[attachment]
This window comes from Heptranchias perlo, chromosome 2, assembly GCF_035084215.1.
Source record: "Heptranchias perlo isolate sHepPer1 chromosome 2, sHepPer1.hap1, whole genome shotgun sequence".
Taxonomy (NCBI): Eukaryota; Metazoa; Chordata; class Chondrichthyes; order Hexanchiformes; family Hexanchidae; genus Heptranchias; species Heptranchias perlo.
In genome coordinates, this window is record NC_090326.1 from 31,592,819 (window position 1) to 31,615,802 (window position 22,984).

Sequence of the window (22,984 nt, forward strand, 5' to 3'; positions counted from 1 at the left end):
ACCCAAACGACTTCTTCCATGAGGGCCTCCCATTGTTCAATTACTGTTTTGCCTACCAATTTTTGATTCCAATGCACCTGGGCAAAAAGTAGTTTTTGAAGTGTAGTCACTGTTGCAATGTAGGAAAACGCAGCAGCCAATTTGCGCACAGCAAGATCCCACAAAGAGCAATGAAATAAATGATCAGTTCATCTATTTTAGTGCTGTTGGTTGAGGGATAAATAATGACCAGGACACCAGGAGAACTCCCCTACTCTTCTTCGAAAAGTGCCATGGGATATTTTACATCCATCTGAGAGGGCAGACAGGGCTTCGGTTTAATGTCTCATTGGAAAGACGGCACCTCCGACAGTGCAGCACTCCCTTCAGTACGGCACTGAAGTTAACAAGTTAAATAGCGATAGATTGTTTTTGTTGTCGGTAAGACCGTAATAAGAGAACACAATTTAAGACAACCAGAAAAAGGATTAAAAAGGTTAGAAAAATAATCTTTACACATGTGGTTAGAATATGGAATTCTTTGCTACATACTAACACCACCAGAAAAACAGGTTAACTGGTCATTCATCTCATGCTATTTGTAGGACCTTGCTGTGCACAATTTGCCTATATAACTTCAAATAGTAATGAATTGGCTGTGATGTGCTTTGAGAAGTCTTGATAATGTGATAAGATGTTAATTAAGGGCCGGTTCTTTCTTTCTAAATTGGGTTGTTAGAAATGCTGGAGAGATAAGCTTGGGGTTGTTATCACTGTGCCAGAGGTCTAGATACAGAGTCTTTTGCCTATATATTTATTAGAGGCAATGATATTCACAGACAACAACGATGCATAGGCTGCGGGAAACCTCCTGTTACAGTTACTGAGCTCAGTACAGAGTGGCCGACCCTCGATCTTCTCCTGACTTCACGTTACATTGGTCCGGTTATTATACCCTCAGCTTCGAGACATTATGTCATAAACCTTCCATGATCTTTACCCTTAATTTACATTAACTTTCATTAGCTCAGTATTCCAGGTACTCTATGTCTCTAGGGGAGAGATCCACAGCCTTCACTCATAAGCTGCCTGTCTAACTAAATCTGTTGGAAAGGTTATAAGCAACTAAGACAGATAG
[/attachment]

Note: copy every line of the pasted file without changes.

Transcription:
This window comes from Heptranchias perlo, chromosome 2, assembly GCF_035084215.1.
Source record: "Heptranchias perlo isolate sHepPer1 chromosome 2, sHepPer1.hap1, whole genome shotgun sequence".
Taxonomy (NCBI): Eukaryota; Metazoa; Chordata; class Chondrichthyes; order Hexanchiformes; family Hexanchidae; genus Heptranchias; species Heptranchias perlo.
In genome coordinates, this window is record NC_090326.1 from 31,592,819 (window position 1) to 31,615,802 (window position 22,984).

Sequence of the window (22,984 nt, forward strand, 5' to 3'; positions counted from 1 at the left end):
ACCCAAACGACTTCTTCCATGAGGGCCTCCCATTGTTCAATTACTGTTTTGCCTACCAATTTTTGATTCCAATGCACCTGGGCAAAAAGTAGTTTTTGAAGTGTAGTCACTGTTGCAATGTAGGAAAACGCAGCAGCCAATTTGCGCACAGCAAGATCCCACAAAGAGCAATGAAATAAATGATCAGTTCATCTATTTTAGTGCTGTTGGTTGAGGGATAAATAATGACCAGGACACCAGGAGAACTCCCCTACTCTTCTTCGAAAAGTGCCATGGGATATTTTACATCCATCTGAGAGGGCAGACAGGGCTTCGGTTTAATGTCTCATTGGAAAGACGGCACCTCCGACAGTGCAGCACTCCCTTCAGTACGGCACTGAAGTTAACAAGTTAAATAGCGATAGATTGTTTTTGTTGTCGGTAAGACCGTAATAAGAGAACACAATTTAAGACAACCAGAAAAAGGATTAAAAAGGTTAGAAAAATAATCTTTACACATGTGGTTAGAATATGGAATTCTTTGCTACATACTAACACCACCAGAAAAACAGGTTAACTGGTCATTCATCTCATGCTATTTGTAGGACCTTGCTGTGCACAATTTGCCTATATAACTTCAAATAGTAATGAATTGGCTGTGATGTGCTTTGAGAAGTCTTGATAATGTGATAAGATGTTAATTAAGGGCCGGTTCTTTCTTTCTAAATTGGGTTGTTAGAAATGCTGGAGAGATAAGCTTGGGGTTGTTATCACTGTGCCAGAGGTCTAGATACAGAGTCTTTTGCCTATATATTTATTAGAGGCAATGATATTCACAGACAACAACGATGCATAGGCTGCGGGAAACCTCCTGTTACAGTTACTGAGCTCAGTACAGAGTGGCCGACCCTCGATCTTCTCCTGACTTCACGTTACATTGGTCCGGTTATTATACCCTCAGCTTCGAGACATTATGTCATAAACCTTCCATGATCTTTACCCTTAATTTACATTAACTTTCATTAGCTCAGTATTCCAGGTACTCTATGTCTCTAGGGGAGAGATCCACAGCCTTCACTCATAAGCTGCCTGTCTAACTAAATCTGTTGGAAAGGTTATAAGCAACTAAGACAGATAG